Taking breaks gives us mental and emotional room to be more effective the rest of the time. For example, sleep-deprivation acts like alcohol–it slows our reflexes, lowers our critical thinking, and impairs judgment. As a society, we often tout our lack of sleep as some kind of badge of honor, but all we’re really saying is that we’re careless with our lives. We’re trading staying up late for being effective and efficient for the next day.

We’re also giving up change in our lives for the pleasure of having a wall-to-wall schedule. I think that fact more than any other has prompted me to prioritize margin in my schedule. It’s like with plants–if you don’t give them enough room to grow, they don’t thrive. We need room in our schedules in order to thrive. Without it, we’ll be miserable and we’ll stay the same miserable people as long as our schedule continues. Without room to process what we’ve learned, to learn new things, to have conversations and relationships, to sit with Jesus, to read, and to think, we can’t grow. One of my worst fears is that I will be the same person 20 years from now as I am today. I can’t imagine carrying the same amount of baggage for decades. It makes me tired just thinking about it!

So! Challenge: Surrendering your time takes actually doing something. It’s not a faith without works deal. For me, surrendering my time means kneeling in the morning and praying over my schedule, taking a Sabbath, and I’m working on going to bed on time. If you already do all those, way to go! If not, pick one and start adding it to your schedule. If you’d like a little public accountability, write which one you’re going to do in a comment.

Taking Breaks Is Not For Wusses-2

 

 

Christian Living

A Supernatural God

Good news: we baked our MacBook’s logic board in a toaster oven and it fixed the problem 🙂 I love saying that. It’s true though. The graphics card was the problem and baking it fixed the issue–at least for now. Thank you everyone who prayed!! So I’m back on my computer and I’m so, so, so thankful to be able to write like a normal person! I missed working on my novel all those days of computerlessness.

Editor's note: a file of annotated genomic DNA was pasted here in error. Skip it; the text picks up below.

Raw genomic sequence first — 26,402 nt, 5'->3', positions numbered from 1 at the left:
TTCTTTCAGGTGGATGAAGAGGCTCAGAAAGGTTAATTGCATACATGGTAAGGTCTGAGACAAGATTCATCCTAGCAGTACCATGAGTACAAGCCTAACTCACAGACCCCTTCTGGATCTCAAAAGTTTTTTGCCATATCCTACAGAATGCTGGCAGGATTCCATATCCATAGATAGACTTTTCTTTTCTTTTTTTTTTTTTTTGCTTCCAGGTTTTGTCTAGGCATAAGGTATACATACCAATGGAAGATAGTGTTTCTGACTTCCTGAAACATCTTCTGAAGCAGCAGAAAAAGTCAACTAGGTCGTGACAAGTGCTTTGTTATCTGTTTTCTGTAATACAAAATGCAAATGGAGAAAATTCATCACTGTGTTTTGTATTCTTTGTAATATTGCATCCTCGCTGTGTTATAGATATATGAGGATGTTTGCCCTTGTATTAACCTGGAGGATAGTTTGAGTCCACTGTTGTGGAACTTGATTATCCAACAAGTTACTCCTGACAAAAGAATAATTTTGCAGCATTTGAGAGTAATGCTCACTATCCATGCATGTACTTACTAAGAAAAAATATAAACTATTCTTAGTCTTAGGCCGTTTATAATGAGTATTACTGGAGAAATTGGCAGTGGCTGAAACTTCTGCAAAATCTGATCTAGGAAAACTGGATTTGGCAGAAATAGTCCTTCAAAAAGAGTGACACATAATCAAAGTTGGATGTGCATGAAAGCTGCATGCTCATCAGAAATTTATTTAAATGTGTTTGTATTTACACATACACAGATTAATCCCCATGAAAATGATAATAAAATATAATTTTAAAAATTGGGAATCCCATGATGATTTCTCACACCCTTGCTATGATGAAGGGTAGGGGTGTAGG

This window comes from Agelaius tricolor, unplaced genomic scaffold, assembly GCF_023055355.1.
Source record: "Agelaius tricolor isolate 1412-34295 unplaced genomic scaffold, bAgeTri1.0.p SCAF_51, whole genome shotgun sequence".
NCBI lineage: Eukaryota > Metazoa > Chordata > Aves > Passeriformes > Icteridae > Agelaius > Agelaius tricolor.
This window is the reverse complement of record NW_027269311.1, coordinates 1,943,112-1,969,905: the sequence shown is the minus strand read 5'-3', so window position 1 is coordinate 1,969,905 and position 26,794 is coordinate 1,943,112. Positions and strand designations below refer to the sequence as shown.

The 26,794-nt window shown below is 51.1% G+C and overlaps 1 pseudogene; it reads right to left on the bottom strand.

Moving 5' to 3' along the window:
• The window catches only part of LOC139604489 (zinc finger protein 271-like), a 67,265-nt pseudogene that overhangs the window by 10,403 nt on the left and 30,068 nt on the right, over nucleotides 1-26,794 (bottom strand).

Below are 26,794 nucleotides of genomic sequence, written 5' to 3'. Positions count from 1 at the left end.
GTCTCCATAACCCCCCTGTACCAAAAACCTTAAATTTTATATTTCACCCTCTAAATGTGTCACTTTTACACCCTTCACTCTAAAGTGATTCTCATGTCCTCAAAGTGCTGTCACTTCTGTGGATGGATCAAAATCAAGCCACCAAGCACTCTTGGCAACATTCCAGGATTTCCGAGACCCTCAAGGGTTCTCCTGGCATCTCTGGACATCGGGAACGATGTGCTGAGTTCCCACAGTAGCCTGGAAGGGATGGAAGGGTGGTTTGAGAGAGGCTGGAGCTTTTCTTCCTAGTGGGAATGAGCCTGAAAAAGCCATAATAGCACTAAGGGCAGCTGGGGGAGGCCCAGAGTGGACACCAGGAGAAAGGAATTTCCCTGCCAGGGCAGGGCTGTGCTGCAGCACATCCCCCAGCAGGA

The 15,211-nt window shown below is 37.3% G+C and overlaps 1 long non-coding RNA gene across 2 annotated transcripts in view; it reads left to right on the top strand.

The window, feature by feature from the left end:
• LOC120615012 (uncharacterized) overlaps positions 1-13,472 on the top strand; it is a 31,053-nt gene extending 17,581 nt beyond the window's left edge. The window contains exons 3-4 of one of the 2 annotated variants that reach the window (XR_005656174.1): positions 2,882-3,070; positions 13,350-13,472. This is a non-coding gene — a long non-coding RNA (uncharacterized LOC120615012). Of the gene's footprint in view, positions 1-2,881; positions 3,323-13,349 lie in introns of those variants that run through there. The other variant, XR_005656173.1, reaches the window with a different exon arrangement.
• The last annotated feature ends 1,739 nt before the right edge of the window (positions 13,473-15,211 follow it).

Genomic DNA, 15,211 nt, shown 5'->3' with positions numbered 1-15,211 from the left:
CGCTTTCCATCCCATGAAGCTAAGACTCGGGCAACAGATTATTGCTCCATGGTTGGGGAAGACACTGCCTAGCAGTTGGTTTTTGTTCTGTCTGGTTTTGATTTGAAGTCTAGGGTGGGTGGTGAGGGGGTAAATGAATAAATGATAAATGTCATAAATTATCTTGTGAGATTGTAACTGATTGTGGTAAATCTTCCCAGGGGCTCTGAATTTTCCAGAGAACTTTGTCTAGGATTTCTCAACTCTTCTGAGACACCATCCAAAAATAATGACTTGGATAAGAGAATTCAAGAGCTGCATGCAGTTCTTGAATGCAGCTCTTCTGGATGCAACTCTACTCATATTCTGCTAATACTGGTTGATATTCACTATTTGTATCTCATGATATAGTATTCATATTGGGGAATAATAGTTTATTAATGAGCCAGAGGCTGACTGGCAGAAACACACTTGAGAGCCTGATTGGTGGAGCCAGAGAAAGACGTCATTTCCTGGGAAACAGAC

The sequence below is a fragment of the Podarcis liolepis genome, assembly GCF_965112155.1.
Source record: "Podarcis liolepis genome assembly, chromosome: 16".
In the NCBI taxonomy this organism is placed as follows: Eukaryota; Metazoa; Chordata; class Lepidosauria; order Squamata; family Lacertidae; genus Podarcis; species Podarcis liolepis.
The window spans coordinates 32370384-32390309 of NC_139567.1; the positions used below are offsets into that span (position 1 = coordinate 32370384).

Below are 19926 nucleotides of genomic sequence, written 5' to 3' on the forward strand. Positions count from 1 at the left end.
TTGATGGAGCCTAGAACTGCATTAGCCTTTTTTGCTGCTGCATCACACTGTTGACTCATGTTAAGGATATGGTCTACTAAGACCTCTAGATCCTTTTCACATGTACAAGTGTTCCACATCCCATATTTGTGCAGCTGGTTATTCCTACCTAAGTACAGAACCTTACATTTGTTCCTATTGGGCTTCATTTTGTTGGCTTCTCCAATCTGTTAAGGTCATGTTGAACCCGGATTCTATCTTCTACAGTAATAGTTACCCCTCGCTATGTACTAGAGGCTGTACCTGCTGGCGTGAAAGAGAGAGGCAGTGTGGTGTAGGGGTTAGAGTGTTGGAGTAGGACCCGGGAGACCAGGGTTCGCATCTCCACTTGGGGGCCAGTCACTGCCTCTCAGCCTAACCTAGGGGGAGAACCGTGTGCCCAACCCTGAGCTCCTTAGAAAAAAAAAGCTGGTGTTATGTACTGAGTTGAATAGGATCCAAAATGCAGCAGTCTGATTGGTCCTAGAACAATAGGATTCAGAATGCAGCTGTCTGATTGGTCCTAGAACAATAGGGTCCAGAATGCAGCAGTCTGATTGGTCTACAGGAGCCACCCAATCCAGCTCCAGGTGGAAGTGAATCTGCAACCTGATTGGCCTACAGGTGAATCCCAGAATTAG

I love how something that sounds insane was actually the fix. Supposedly, baking the graphics card (which is attached to the logic board) causes the solder to melt and re-solidifies the needed connections.

Life’s like that sometimes, isn’t it? God calls us to do something that sounds insane to outsiders–like tithe or take time for a quiet time even with things being ridiculously busy. Recently, Exodus 14:15-18 has come up in my quiet time. If you’re not familiar with the section, it’s just after the ten plagues cause Pharaoh to let the Israelites go–and then he changes his mind. Moses and the Israelites are standing in front of the Red Sea with Pharaoh and his army bearing down on them. God says to Moses, “Why are you crying out to me? Tell the Israelites to move on. Raise your staff and stretch out your hand over the sea to divide the water so that the Israelites can go through the sea on dry ground” (NIV).

I have to admit, I cracked up over God’s response. Here Moses is actually crying out to God rather than trying to do something on his own and God says, “Why are you crying out to me?” Does anyone else think that Moses responded with something like “Duh!”?

God tells Moses to stick his staff out over the waters to divide them. Um, correct me if I’m wrong, but this wouldn’t be a normal person’s first thought. I mean, I could see why it could have been Moses’ since God had been manifesting Himself through Moses’ staff. But when you hear the instructions, is there a moment of “say what?”?

I had one of those moment’s when I read that it was possible to fix my computer by  baking it in the oven.

But that’s what God does. He calls us to do things that aren’t natural. Not because they make sense, but because God is God over the natural–He can do more than what’s natural. I think I told you guys I’m working through Jennifer Dean’s study on prayer. That’s where this passage came up. I was really convicted that I don’t often enough ask God to do the supernatural. I’m like Moses, standing by the banks of the Red Sea, staff in hand, crying out to God because I don’t see any way a situation can work out. I limit God to what’s natural.

Our God is supernatural. He does what He wants. Like the disciples said, “even the winds and the waves obey him” (Matt. 8:27 NIV).